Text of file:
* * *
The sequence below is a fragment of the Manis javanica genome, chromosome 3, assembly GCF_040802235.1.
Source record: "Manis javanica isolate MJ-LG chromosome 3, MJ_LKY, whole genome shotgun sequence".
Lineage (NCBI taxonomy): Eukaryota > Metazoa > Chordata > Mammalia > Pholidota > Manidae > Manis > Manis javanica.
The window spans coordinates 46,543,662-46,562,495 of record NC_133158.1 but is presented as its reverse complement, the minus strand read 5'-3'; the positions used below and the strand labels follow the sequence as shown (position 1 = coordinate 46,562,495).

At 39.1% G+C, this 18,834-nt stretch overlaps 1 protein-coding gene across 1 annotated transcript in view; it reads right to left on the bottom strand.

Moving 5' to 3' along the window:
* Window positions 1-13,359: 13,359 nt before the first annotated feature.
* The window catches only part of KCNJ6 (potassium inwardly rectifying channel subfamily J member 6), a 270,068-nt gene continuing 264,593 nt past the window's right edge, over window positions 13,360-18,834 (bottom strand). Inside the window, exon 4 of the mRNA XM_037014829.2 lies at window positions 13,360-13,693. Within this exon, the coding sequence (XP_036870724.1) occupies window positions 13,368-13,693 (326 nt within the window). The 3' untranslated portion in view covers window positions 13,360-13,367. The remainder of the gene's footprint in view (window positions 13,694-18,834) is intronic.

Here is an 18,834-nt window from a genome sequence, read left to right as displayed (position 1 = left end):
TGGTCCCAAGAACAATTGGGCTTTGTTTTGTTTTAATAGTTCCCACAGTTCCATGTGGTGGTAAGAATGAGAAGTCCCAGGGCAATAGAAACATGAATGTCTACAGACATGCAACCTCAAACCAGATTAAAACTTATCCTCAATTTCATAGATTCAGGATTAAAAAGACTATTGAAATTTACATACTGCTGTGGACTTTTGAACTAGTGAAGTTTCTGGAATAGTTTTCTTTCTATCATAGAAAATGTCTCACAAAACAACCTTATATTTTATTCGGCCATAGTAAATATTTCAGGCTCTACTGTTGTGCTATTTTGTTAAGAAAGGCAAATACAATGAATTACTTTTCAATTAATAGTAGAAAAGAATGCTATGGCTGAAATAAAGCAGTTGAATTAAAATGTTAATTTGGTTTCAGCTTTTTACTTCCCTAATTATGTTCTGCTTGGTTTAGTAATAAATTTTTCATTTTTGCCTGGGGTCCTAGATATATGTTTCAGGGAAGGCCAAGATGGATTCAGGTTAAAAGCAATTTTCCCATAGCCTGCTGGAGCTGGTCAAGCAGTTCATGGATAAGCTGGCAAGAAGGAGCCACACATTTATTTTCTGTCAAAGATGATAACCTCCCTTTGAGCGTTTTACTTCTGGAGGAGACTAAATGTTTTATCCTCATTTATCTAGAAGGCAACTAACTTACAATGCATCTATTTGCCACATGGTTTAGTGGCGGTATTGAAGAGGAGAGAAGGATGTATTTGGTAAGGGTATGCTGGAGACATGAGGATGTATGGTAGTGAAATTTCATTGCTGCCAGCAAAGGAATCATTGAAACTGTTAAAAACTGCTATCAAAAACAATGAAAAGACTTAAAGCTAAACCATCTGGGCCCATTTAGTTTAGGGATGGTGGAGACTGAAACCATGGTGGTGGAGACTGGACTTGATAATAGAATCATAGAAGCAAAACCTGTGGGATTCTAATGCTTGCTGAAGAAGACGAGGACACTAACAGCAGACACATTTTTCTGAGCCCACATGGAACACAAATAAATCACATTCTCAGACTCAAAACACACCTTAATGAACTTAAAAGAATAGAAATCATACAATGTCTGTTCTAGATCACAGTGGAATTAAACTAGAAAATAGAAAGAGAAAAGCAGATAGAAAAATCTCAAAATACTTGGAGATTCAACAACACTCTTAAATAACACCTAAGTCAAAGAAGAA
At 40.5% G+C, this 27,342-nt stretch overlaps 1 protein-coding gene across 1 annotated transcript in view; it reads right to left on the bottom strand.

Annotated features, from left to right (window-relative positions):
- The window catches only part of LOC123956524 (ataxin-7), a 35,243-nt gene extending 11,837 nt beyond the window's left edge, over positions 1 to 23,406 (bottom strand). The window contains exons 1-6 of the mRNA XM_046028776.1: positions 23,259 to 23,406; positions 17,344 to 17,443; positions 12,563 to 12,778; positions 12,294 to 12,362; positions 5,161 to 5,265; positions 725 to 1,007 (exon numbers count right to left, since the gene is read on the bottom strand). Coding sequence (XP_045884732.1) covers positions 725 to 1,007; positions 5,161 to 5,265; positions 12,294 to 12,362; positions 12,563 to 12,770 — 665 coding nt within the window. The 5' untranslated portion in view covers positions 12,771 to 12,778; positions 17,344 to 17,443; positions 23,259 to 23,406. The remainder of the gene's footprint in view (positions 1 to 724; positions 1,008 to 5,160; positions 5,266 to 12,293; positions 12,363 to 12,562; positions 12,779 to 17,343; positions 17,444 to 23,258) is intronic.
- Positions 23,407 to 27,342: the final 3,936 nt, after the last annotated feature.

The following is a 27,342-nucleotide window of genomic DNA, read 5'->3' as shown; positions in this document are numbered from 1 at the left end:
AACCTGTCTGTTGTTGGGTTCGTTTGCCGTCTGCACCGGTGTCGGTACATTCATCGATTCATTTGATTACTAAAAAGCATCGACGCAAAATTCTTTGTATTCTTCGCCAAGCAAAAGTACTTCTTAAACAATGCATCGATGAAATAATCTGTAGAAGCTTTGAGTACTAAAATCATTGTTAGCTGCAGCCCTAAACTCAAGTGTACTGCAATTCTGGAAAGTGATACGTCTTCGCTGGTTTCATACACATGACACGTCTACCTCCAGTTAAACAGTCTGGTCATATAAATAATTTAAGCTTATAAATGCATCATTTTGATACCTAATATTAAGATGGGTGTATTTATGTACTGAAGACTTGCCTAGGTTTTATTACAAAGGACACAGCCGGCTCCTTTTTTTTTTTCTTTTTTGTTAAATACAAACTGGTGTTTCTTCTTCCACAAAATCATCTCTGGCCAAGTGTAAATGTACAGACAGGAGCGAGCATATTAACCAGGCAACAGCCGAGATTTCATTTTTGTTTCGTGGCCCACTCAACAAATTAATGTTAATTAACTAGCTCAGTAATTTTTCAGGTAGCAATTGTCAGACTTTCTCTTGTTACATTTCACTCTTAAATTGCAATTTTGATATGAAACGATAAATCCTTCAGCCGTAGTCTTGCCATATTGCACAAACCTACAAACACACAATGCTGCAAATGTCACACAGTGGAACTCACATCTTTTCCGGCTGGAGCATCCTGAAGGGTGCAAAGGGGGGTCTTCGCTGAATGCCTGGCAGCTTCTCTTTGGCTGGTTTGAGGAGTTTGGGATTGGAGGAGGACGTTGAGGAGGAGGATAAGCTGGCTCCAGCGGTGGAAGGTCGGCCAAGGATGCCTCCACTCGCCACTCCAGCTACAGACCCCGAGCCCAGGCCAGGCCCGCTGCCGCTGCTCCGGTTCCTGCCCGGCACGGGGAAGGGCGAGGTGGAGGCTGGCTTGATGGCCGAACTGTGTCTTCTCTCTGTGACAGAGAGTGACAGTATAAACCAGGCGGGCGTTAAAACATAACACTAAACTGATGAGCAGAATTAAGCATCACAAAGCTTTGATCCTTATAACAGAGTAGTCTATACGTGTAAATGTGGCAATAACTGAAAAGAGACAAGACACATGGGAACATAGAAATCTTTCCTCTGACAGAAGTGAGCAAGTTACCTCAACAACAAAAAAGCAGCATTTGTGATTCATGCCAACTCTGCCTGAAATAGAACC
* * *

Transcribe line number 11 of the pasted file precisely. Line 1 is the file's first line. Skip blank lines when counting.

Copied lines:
At 40.5% G+C, this 27,342-nt stretch overlaps 1 protein-coding gene across 1 annotated transcript in view; it reads right to left on the bottom strand.